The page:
It's a simple one really - it takes skill and bravery to be a carrier aviator. I don't think I could do it.

SOPA and PIPA shelved

Good. They were badly written and too vague.

Now I would suggest that media companies, both Internet and mainstream, work together on a better bill. Online piracy is a real problem and needs handling - but not at the expense of freedom of speech.

19 January 2012

17 January 2012

TacOps PBEM Part Four - Hide and Seek

0730 to 0739

If you're not willing to shell your own position, you're not willing to win.

One of my favourite web comics, Schlock Mercenary, revealed another maxim from its “Seventy Maxims of Maximally Effective” – number 20, the above mentioned gem (my calendar for this year is the Schlock one featuring the first 12). There was a fair bit of that going on in this battle, even if it wasn’t intentional.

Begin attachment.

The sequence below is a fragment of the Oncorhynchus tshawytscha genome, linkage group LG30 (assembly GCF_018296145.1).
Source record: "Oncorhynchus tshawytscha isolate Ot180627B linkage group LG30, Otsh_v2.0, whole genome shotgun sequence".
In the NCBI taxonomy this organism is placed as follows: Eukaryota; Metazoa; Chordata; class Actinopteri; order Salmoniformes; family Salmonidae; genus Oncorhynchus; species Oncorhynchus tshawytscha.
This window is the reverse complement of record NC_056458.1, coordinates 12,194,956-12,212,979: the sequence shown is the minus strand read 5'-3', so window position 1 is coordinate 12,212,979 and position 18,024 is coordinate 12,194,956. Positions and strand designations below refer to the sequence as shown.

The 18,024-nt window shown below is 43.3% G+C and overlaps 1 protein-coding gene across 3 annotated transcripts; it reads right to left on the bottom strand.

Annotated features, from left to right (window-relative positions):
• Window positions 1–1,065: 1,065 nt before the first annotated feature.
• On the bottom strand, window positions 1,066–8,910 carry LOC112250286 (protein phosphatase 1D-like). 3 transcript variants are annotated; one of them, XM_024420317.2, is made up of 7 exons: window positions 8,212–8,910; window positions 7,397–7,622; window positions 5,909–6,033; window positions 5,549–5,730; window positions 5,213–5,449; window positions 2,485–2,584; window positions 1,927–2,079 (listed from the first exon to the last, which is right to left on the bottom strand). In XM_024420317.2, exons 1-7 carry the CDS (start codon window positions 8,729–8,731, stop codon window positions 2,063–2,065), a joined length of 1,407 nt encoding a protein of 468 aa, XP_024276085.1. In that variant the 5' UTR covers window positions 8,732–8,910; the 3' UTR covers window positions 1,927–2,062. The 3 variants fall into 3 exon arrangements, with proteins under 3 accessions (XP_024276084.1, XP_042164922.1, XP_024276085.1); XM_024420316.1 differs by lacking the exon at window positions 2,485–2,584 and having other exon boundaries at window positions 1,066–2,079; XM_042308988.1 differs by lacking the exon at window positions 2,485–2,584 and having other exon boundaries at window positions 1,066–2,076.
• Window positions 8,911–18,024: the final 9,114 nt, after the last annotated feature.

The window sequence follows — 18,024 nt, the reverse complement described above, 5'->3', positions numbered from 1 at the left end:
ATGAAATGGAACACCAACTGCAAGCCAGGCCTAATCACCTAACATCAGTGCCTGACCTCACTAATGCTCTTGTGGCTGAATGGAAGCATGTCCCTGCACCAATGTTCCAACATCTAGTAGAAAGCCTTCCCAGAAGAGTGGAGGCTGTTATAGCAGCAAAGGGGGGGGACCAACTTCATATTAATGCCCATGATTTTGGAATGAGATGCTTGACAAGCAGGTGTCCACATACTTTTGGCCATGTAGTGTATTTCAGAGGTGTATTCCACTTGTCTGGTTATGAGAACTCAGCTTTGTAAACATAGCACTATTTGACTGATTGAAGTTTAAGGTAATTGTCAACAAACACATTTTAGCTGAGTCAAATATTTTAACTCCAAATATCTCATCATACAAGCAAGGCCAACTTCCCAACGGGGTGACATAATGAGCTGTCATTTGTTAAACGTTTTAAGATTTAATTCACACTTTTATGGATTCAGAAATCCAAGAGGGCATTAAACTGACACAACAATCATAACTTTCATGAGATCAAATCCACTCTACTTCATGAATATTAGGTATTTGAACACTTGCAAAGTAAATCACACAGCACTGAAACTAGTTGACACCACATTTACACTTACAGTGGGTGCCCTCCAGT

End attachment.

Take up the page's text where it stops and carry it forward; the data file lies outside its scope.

I cleared Objective B at 0732, thanks to the Hummers arriving and dealing with the foot sloggers rather than the helicopter. In that same term, a Red MLRS attack killed three of my soldiers and cost me another unit. Nasty things – have been since the Second World War…

I cleared C two minutes later, leaving Coyote with only three squads on the entire map, only one of which was actually parked in an objective – Objective E. To try and find the remaining holdout, my choppers circled around over E and then two (one not over E) were bagged by a pair of Floggers conducting airstrikes [So they’re good for something – Ed.]

Somehow I managed to miss a unit less than three hundred metres away from me from a helicopter…